Question: I recently took over a bureau with 20 agents and a key client with high service levels agreements (SLAs).
The directors keep winning more and more business, resulting in the degradation of these key KPIs and I am getting the blame. I only have a small team and we have been at full stretch.
Help – I need advice on how to tackle them.
Courtesy of Paul Weald, RXP
Some may say this is a nice problem to have. Plenty of new business and therefore revenue coming in through the door. However, if the client contract has penalties applied when SLAs are not met then I can imagine the tension that you now face in managing the operation.
In terms of how to get the directors to face up to these realities, I would start with thinking about what factors motivate them as individuals. If they are financially astute they will resist your initial requests to just provide extra resource – claiming that all this does is increase the cost base.
So to gain their trust and support for your ideas, I suggest you offer to help the directors in the following ways:
- Review their client costing model so that it calculates resource requirements and translate these into forecasts and pricing models;
- Instil a communications culture across sales, projects, IT and operational management to ensure that all client requirements are communicated correctly and punctually;
- Review the business development management process with a view to ensuring a clear pipeline qualification process is in place so that prospects are clearly identified and resourced appropriately;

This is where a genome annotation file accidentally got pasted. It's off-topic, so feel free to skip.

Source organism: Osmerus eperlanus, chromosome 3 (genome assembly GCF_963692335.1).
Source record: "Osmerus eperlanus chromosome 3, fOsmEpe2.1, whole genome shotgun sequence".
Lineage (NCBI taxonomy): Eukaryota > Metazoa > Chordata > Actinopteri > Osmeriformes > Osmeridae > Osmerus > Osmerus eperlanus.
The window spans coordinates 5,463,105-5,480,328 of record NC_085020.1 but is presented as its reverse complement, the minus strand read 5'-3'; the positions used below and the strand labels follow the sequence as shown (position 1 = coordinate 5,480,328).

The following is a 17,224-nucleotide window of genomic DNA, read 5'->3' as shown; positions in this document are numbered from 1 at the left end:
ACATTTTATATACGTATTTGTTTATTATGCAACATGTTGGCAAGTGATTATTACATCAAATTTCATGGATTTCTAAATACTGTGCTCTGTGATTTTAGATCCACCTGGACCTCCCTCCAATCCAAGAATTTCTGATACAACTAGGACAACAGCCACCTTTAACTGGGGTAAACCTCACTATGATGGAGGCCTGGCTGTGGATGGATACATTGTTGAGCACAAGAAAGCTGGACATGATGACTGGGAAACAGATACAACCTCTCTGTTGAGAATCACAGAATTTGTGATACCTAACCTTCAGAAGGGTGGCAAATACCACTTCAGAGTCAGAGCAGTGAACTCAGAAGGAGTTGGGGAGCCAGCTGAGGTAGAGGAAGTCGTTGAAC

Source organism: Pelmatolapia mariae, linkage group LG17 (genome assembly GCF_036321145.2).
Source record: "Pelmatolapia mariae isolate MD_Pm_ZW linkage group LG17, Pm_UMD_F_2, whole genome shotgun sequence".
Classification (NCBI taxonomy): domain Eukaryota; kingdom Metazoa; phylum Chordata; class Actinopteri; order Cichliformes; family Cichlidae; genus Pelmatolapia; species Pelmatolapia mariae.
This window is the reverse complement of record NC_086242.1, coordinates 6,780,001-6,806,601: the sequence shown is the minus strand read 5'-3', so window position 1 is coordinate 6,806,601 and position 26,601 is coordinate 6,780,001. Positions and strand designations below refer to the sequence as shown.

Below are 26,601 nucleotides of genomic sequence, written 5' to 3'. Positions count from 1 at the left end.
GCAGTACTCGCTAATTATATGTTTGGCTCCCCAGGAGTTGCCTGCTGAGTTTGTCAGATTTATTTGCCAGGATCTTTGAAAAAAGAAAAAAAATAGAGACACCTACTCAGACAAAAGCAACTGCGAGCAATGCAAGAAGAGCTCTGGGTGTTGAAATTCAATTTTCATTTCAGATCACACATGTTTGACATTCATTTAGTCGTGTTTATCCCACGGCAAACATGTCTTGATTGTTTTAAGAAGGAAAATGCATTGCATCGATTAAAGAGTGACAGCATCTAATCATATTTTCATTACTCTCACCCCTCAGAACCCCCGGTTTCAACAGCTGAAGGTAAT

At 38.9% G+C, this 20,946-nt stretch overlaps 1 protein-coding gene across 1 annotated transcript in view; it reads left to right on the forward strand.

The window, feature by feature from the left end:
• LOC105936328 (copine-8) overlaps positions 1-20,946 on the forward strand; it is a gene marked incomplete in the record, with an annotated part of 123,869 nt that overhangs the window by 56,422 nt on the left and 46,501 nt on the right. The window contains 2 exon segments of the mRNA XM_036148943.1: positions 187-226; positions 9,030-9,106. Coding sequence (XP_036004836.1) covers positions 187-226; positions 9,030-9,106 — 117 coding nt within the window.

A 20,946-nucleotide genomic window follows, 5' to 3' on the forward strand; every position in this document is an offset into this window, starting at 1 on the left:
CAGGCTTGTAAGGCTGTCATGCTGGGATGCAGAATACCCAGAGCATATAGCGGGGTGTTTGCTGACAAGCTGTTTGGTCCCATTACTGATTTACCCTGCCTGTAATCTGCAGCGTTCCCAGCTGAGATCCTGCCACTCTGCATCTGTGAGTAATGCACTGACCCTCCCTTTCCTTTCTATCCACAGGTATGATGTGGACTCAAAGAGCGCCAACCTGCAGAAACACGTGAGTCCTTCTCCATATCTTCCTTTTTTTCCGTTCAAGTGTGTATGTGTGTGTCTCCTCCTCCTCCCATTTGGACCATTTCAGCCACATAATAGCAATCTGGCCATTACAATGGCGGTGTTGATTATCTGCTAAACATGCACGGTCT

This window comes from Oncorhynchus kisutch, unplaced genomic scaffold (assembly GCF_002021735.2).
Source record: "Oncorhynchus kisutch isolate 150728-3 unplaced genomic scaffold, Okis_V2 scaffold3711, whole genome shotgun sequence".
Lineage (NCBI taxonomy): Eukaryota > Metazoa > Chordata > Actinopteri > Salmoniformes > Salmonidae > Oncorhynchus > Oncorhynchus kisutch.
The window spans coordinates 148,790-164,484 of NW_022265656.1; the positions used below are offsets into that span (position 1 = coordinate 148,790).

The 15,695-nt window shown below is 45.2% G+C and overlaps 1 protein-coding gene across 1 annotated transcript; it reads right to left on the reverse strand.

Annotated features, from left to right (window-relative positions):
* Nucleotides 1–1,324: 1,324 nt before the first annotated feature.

- Provide your own time for client sales presentations to ensure operational credibility directly to potential new clients.
In this way the directors will see that your objective is to help them to achieve excellent customer satisfaction as they grow business – which in turn establishes you as a positive role model so that operations is seen as a key player in achieving that growth. Best of luck.
Courtesy of Ian Morton, Budd
It’s your first big opportunity. The director has singled you out as the person to run the department.Challenges:
- Long call queues
- Apparently poor agent performance
- High attrition Umm! Do you really want the job?Course you do, nothing better. Whatever you do, don’t just jump in. You need to understand the situation, and come up with a clear strategy and a cohesive plan that the business can buy into.
Start by asking the following:
1. How clear is the service proposition?
- Is it possible to measure the gap between the customer’s and the business’s expectations?
- Can we measure delivery?
- Are the expectations defined?
- What level of service is currently being delivered and can it be measured against expectations?
- Can the customer easily use each channel?
By clarifying the above you will know what is expected and what gaps need to be filled.
2. Do you have access to clear and effective reporting and MI?
- Can you measure the customer experience?
- Can you measure contact demand using the language of the customer?
- Do you know the % of ‘first time fixed’ and average number of repeat calls?
- Do you know who the business owner is for each contact category and are they brought into taking responsible action to fix problems?